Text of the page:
Tourism & Cruises

The intimacy of small-ship cruising

Passengers on Windstar’s Star Pride make a wet landing on Isla Parida, Panama, for a beach day, including a grilled lunch
Passengers on Windstar’s Star Pride make a wet landing on Isla Parida, Panama, for a beach day, including a grilled lunch

In a cruise world where most of the advertising emphasis is on ships that carry thousands of passengers from port to port in a frenzy of activities and meals, consider that other, calmer options await.

The contemporary cruise business is not one-size-fits-all. For vacationers who may be new to the idea of cruising and are looking for a small, casual ship, I have two recommendations from recent trips on two continents.

If you are willing to share your ship only with a smaller crowd — say, about 200 fellow passengers — consider Windstar’s sparklingly refurbished Star Pride (summers in Europe, winters in Panama and Costa Rica) or floating on Germany’s Rhine River aboard Viking River Cruises’ new Viking Hild.

These are ships without water slides, whiz-bang attractions or bartending robots.

Both, however, provide gentle reminders of the joys of intimate cruising. Star Pride, like sisters Star Breeze and Star Legend, carries 212 passengers. Viking Hild, like her 47 sisters built during the past few years, carries 190.

These two vessels operate with different concepts, different styles, and different itineraries, but both offer adult contemporary experiences with good food, good service and atmospheres conducive to travelers getting to know fellow passengers. Neither requires men to pack a jacket or a tie. Typically, passengers return home with a list of email addresses, telephone numbers, and promises of meeting again on different waters.

Such small ship traveling is booming, thanks mostly to the swiftly growing cruise lines that ply the world’s fascinating rivers. Their vessels couldn’t get much larger even if their owners wanted to house more passengers: Rivers tend to be shallow, so there’s little room for cabins below the water line. Older bridges often are so low that tables, deck chairs and the captain’s controls must fold down so the ship can pass under them. Locks, built so ships can move smoothly through changes in river elevations, are lean, leaving some ships only inches to spare on either side.

The result is that most river vessels, especially the newer ones with alternative restaurants and comfy lounges, carry fewer than 200 passengers, and some fewer than 150.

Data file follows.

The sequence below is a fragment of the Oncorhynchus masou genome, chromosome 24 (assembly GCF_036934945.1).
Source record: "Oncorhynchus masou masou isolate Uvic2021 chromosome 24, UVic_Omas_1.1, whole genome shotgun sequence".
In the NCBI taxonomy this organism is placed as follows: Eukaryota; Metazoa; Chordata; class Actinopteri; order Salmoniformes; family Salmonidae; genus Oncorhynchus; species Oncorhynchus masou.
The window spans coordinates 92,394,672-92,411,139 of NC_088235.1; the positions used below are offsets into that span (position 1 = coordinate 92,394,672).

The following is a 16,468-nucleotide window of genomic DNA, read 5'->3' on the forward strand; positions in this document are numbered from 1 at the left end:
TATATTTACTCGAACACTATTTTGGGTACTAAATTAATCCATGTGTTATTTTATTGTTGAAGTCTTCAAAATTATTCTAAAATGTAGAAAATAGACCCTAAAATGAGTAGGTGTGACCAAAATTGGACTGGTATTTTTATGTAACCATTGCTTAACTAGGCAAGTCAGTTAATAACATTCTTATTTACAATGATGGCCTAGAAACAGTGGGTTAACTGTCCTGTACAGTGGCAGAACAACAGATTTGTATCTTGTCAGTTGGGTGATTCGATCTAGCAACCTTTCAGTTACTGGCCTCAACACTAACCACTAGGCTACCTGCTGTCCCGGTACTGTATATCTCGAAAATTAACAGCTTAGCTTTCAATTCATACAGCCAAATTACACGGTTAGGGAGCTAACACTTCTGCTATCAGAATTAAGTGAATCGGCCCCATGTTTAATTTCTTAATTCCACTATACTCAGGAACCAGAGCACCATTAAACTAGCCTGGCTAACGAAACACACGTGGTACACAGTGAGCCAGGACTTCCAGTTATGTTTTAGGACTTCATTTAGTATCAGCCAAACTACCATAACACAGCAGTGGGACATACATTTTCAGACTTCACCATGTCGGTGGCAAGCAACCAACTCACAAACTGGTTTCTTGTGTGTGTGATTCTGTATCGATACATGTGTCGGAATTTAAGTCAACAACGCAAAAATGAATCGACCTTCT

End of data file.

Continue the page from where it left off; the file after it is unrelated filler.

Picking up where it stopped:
Viking River Cruises, which has expanded to meet demand for modern vessels at a popular price, now serves half of all the North Americans cruising on Europe’s rivers.

Viking Hild, like her “longship” sisters, is a comfortable vessel that makes you feel at home in a floating living room with magnificent views through floor-to-ceiling windows and from the open-air top deck. Design elements include private balconies for many cabins; heated bathroom floors; and complimentary Wi-Fi and beer and wine at meals for all. An intimate aft terrace restaurant offers al fresco dining with a grill, for a lighter, simpler meal than what is served in the main restaurant.

Most of today’s river voyages are about cruising in escorted tour mode, with a free guided walk available for passengers at each port stop (and some alternative tour choices for a fee).

Among ocean-going cruise companies, most lines are building larger ships — even such luxury lines as Seabourn, which once owned the Star Pride and her two sisters, which are now part of Windstar and are owned privately by Xanterra Parks & Resorts. Seabourn’s newest ship, Seabourn Encore, carries 600 passengers.

All three Windstar motor ships, refurbished and buffed to a contemporary style, are favored by passengers for their casual atmosphere, their aft end watersports platform filled with sea toys, a comfortable dining area inside and out, and the Yacht Club high at the bow that is brighter and airier than in the ships’ earlier days. Bring two bathing suits and flip flops for off-the-ship daily excursions, especially in Central America on Zodiac wet landings to a remote beach, where the crew prepares a full lunch grilled outdoors.

One advantage of cruising on a renovated luxury ship such as Star Pride is that while the rates for a one-week trip are less than the rates charged by luxury lines, the accommodations onboard still are luxury large and include such details as marble bathrooms and a walk-in closet. Cabins, called suites, have a curtain that can be drawn to separate a spacious sitting area from the bed.

“Windstar is a magic brand,” said the line’s new president John Delaney, who formerly worked at Seabourn when that line owned the three 212-passenger motorized Windstar ships. (Windstar also owns and operates three motor-sailing vessels, Wind Star and Wind Spirit, which carry 148 passengers, and Wind Surf, with a capacity of 310 passengers.)

“Star Pride is upscale, casual, small ship sailing,” said Delaney. “We can keep an eye on each of the 212 people onboard, and we can offer activities with that size in mind.” One such special occasion each week is an elaborate dinner buffet on deck, where all the passengers and much of the crew gather to eat, socialize, and dance to a band that plays under the stars.

David Molyneaux writes monthly about cruising. He is editor of